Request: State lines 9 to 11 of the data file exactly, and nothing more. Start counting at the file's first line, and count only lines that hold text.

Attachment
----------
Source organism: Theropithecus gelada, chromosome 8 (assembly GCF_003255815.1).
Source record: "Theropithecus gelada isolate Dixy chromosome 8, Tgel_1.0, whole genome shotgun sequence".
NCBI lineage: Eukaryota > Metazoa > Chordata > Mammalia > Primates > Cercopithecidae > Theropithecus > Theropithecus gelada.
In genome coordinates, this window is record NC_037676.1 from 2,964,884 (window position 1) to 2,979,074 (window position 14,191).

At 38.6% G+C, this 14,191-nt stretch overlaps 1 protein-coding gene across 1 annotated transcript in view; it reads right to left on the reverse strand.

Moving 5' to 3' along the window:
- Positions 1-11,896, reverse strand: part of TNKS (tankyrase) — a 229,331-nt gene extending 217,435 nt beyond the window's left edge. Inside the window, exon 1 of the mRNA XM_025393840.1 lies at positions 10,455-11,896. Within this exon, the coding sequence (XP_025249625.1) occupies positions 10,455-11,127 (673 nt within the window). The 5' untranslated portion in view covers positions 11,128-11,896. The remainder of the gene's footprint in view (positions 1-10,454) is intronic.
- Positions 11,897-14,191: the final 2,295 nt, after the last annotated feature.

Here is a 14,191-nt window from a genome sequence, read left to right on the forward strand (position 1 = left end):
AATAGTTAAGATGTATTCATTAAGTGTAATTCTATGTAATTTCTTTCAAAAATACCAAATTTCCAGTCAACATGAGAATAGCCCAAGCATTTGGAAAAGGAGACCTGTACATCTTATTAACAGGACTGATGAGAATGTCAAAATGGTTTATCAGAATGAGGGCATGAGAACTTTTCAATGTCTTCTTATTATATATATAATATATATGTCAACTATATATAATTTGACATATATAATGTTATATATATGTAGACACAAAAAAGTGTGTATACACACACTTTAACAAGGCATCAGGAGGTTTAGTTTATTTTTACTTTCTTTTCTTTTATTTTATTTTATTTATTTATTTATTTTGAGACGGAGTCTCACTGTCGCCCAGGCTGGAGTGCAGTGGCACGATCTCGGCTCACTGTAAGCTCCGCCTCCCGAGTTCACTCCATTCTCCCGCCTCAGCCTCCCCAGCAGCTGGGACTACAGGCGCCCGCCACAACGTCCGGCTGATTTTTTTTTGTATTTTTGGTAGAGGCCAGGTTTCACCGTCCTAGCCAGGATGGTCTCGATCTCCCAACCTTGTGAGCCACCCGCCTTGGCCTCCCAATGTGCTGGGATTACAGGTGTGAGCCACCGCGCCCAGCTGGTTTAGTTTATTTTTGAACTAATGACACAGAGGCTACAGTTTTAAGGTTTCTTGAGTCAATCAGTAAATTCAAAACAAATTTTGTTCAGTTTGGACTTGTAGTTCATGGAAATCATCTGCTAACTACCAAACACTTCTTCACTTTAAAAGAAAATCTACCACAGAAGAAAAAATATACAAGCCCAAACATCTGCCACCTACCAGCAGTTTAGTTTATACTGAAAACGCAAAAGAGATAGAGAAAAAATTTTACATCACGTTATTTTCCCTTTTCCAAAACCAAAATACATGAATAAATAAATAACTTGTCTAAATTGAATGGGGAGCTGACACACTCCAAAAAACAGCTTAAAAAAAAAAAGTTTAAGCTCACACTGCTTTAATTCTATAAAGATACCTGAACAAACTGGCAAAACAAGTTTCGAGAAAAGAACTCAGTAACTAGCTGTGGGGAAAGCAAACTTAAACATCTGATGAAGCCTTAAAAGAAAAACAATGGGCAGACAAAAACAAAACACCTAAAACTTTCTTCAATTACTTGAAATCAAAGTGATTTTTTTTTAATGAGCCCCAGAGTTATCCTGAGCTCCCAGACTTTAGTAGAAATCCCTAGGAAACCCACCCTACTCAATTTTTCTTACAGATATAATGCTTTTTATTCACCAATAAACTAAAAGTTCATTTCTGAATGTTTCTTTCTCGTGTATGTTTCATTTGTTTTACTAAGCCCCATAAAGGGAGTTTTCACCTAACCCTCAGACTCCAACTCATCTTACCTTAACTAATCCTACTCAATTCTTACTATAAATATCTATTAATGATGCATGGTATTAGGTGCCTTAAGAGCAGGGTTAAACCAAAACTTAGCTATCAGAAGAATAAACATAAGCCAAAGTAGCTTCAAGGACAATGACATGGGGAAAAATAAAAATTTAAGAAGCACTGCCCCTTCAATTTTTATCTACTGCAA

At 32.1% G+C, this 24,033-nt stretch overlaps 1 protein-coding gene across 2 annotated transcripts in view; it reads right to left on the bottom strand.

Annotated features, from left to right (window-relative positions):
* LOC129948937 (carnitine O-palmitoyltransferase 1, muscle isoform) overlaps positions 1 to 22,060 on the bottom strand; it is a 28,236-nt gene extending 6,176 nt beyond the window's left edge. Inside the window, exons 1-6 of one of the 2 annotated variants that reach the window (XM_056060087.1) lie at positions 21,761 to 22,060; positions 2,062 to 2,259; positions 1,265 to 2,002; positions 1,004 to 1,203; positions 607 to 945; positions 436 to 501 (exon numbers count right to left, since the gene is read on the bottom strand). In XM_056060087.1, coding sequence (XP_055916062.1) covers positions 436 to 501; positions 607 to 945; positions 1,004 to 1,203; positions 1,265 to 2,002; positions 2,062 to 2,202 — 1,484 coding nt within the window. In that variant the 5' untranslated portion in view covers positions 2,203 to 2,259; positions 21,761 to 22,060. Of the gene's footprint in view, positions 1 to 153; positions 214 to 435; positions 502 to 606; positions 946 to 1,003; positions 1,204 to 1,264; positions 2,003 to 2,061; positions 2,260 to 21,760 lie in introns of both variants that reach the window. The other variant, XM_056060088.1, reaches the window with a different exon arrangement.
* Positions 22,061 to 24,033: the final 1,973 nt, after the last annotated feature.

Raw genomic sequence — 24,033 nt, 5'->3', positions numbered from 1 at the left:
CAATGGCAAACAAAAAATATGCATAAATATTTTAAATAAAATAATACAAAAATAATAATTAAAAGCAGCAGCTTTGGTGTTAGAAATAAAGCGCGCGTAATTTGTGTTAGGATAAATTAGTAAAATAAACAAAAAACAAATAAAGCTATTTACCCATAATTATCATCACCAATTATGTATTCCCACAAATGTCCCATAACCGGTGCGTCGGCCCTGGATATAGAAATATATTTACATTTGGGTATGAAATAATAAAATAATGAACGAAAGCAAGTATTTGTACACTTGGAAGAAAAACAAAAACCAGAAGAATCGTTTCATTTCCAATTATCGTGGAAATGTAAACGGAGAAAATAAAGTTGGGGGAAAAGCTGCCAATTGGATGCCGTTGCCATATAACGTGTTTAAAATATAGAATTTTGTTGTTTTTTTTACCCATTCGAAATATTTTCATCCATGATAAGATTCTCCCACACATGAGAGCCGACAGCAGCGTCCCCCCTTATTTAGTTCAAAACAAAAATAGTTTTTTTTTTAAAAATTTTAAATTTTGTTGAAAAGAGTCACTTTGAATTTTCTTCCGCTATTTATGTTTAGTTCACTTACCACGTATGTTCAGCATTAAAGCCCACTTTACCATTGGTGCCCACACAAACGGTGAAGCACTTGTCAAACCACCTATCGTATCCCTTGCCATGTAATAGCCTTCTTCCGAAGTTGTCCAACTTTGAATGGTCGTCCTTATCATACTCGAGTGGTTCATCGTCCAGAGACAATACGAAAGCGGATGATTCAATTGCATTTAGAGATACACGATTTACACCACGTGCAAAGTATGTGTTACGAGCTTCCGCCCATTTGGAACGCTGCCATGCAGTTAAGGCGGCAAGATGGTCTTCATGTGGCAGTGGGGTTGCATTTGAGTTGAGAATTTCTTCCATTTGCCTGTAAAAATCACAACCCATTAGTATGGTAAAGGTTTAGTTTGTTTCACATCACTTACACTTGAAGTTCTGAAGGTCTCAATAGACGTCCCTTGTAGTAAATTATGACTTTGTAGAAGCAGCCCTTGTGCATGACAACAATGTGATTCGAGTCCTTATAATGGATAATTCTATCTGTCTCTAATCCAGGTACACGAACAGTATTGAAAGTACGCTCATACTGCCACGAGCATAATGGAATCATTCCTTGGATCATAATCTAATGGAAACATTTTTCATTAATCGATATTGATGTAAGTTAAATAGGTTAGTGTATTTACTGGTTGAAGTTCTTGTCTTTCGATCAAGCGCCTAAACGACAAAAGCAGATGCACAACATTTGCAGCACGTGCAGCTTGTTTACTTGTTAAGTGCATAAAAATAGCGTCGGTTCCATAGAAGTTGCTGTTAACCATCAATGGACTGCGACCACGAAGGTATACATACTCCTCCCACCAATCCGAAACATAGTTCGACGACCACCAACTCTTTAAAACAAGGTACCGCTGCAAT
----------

Here is a 14,191-nt window from a genome sequence, read left to right on the forward strand (position 1 = left end):
AATAGTTAAGATGTATTCATTAAGTGTAATTCTATGTAATTTCTTTCAAAAATACCAAATTTCCAGTCAACATGAGAATAGCCCAAGCATTTGGAAAAGGAGACCTGTACATCTTATTAACAGGACTGATGAGAATGTCAAAATGGTTTATCAGAATGAGGGCATGAGAACTTTTCAATGTCTTCTTATTATATATATAATATATATGTCAACTATATATAATTTGACATATATAATGTTATATATATGTAGACACAAAAAAGTGTGTATACACACACTTTAACAAGGCATCAGGAGGTTTAGTTTATTTTTACTTTCTTTTCTTTTATTTTATTTTATTTATTTATTTATTTTGAGACGGAGTCTCACTGTCGCCCAGGCTGGAGTGCAGTGGCACGATCTCGGCTCACTGTAAGCTCCGCCTCCCGAGTTCACTCCATTCTCCCGCCTCAGCCTCCCCAGCAGCTGGGACTACAGGCGCCCGCCACAACGTCCGGCTGATTTTTTTTTGTATTTTTGGTAGAGGCCAGGTTTCACCGTCCTAGCCAGGATGGTCTCGATCTCCCAACCTTGTGAGCCACCCGCCTTGGCCTCCCAATGTGCTGGGATTACAGGTGTGAGCCACCGCGCCCAGCTGGTTTAGTTTATTTTTGAACTAATGACACAGAGGCTACAGTTTTAAGGTTTCTTGAGTCAATCAGTAAATTCAAAACAAATTTTGTTCAGTTTGGACTTGTAGTTCATGGAAATCATCTGCTAACTACCAAACACTTCTTCACTTTAAAAGAAAATCTACCACAGAAGAAAAAATATACAAGCCCAAACATCTGCCACCTACCAGCAGTTTAGTTTATACTGAAAACGCAAAAGAGATAGAGAAAAAATTTTACATCACGTTATTTTCCCTTTTCCAAAACCAAAATACATGAATAAATAAATAACTTGTCTAAATTGAATGGGGAGCTGACACACTCCAAAAAACAGCTTAAAAAAAAAAAGTTTAAGCTCACACTGCTTTAATTCTATAAAGATACCTGAACAAACTGGCAAAACAAGTTTCGAGAAAAGAACTCAGTAACTAGCTGTGGGGAAAGCAAACTTAAACATCTGATGAAGCCTTAAAAGAAAAACAATGGGCAGACAAAAACAAAACACCTAAAACTTTCTTCAATTACTTGAAATCAAAGTGATTTTTTTTTAATGAGCCCCAGAGTTATCCTGAGCTCCCAGACTTTAGTAGAAATCCCTAGGAAACCCACCCTACTCAATTTTTCTTACAGATATAATGCTTTTTATTCACCAATAAACTAAAAGTTCATTTCTGAATGTTTCTTTCTCGTGTATGTTTCATTTGTTTTACTAAGCCCCATAAAGGGAGTTTTCACCTAACCCTCAGACTCCAACTCATCTTACCTTAACTAATCCTACTCAATTCTTACTATAAATATCTATTAATGATGCATGGTATTAGGTGCCTTAAGAGCAGGGTTAAACCAAAACTTAGCTATCAGAAGAATAAACATAAGCCAAAGTAGCTTCAAGGACAATGACATGGGGAAAAATAAAAATTTAAGAAGCACTGCCCCTTCAATTTTTATCTACTGCAA

At 32.1% G+C, this 24,033-nt stretch overlaps 1 protein-coding gene across 2 annotated transcripts in view; it reads right to left on the bottom strand.